A vs AN Summary
Some rules regarding the use of A vs. AN:
- 1. Use an AN before a vowel or vowel sound and use A before a consonant or consonant sound.
- 2. Treat acronyms as if it was the whole word / phrase / description.
- Example: a National Broadcast Company employee = a NBC employee
The Chicago Manual of Style (sec. 14.15, p. 464) says:
Uncertainty often arises concerning the proper choice of the indefinite article before an acronym. A workable solution may be based on the way such an abbreviation is read. The assumption is that an acronym is read either as a series of letters or as a neologism, or coined word. Rarely is the acronym read as though all of the words were spelled out. If, as is usually the case, the acronym is treated as a series of letters, the choice of the article depends on the pronunciation of the first letter. (_an_ NAACP position vs. _a_ TVA power station)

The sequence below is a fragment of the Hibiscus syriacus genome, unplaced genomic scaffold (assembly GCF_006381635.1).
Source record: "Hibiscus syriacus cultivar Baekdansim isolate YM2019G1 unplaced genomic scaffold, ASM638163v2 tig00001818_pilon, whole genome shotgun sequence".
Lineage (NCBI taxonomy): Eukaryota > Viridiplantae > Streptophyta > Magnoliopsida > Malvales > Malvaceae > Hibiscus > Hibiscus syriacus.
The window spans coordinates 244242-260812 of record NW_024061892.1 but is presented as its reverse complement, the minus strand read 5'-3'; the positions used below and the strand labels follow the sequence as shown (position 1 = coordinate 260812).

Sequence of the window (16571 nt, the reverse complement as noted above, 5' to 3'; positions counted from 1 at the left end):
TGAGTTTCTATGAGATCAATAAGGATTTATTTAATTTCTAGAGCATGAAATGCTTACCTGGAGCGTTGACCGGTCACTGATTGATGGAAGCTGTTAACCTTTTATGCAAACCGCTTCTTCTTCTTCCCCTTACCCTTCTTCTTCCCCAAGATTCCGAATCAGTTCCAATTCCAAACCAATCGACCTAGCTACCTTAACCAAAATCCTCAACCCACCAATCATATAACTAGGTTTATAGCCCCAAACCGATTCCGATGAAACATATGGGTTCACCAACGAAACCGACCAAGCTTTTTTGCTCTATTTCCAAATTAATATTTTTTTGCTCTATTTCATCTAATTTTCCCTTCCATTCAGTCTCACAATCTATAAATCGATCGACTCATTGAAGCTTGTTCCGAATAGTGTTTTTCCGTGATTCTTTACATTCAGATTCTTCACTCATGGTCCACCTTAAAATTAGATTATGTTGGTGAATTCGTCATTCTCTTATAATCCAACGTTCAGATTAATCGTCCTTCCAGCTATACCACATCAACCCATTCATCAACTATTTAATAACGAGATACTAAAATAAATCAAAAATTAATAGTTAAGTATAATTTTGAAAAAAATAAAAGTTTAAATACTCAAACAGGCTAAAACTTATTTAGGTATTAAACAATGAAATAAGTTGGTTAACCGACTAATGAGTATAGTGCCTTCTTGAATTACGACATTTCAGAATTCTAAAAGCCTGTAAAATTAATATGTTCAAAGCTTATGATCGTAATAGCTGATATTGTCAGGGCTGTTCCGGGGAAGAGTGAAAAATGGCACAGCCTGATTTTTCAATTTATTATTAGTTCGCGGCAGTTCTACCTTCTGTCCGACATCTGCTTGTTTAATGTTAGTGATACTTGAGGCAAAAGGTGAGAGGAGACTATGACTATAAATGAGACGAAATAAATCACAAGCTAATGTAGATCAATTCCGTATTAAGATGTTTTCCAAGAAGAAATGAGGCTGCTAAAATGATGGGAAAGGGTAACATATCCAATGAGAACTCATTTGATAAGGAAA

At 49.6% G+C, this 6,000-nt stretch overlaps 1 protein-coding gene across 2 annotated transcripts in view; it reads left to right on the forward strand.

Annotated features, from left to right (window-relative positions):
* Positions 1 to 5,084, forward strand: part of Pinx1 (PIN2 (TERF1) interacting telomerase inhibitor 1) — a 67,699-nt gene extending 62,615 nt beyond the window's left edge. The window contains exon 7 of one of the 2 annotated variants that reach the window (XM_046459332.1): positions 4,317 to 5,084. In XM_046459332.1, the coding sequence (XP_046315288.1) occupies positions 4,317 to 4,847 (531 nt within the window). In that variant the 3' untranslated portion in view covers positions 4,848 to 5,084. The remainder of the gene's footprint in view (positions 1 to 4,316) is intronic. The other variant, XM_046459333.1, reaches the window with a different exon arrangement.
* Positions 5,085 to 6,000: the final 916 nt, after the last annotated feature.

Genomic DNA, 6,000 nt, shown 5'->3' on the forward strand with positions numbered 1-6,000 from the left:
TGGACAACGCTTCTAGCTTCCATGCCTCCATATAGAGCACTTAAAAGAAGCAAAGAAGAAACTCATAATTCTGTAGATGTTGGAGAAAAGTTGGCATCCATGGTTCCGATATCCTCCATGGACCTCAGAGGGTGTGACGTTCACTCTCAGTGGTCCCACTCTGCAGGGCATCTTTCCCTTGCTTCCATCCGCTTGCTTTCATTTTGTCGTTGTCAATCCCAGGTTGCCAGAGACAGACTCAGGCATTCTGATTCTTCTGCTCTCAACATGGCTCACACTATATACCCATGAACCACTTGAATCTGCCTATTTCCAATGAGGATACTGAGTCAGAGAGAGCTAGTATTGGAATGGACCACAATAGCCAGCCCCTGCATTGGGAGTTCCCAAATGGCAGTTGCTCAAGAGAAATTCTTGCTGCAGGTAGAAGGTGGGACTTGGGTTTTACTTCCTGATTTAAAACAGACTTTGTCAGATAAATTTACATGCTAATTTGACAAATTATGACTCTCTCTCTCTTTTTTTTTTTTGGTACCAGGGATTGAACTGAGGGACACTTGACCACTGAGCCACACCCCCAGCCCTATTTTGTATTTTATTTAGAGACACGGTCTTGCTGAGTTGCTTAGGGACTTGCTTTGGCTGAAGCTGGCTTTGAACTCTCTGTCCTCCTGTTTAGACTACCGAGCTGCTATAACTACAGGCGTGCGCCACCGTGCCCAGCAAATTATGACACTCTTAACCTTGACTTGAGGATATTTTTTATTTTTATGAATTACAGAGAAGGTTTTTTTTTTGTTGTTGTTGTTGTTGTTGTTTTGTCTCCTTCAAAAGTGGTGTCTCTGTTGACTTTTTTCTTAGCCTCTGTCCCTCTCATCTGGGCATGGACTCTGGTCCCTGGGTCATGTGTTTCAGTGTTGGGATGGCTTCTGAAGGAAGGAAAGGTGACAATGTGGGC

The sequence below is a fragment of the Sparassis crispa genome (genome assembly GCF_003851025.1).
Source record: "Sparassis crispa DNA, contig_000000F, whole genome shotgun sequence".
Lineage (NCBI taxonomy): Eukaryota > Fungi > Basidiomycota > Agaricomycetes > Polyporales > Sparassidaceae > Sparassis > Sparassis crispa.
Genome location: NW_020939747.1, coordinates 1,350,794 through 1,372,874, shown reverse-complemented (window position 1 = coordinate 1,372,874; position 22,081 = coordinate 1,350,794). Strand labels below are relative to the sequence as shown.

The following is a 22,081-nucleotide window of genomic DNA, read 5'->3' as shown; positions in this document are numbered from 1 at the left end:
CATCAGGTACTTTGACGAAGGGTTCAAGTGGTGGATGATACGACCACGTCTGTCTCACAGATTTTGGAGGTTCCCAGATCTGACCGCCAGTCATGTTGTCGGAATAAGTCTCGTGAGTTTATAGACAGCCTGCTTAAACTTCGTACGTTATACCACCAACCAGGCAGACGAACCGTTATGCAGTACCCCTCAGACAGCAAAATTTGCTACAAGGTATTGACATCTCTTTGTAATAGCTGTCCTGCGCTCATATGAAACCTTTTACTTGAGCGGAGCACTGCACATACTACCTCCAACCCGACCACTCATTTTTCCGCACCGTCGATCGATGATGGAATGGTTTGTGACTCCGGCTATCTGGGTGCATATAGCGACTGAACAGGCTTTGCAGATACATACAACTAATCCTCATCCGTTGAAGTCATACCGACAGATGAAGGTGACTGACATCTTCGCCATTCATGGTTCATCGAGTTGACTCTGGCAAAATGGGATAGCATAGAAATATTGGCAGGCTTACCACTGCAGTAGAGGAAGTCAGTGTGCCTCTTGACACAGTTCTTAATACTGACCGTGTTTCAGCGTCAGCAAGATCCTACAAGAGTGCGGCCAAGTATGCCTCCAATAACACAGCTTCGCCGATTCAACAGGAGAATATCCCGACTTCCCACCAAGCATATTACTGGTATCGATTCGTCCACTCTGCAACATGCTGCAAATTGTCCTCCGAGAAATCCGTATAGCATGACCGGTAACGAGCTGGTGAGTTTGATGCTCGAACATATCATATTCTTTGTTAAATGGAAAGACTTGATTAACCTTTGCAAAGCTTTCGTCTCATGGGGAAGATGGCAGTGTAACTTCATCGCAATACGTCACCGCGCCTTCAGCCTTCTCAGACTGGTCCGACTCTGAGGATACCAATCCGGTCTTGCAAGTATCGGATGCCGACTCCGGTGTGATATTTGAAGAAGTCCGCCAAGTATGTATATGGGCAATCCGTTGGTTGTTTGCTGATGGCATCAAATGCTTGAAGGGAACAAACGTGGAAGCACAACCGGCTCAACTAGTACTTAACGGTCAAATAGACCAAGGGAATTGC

If the acronym is widely pronounced as though it were a word, the article is determined by the pronunciation of the word. (_a_ LOOM meeting vs. _an_ LCD panel)
begin: vcard fn: Lynda Kennedy n: Kennedy;Lynda org: Newbridge Networks Corporation email;internet: lyndak -at- newbridge -dot- com title: Technical Writer tel;work: (613) 599-3600 ext 5004 x-mozilla-cpt: ;0 x-mozilla-html: FALSE version: 2.1 end: vcard
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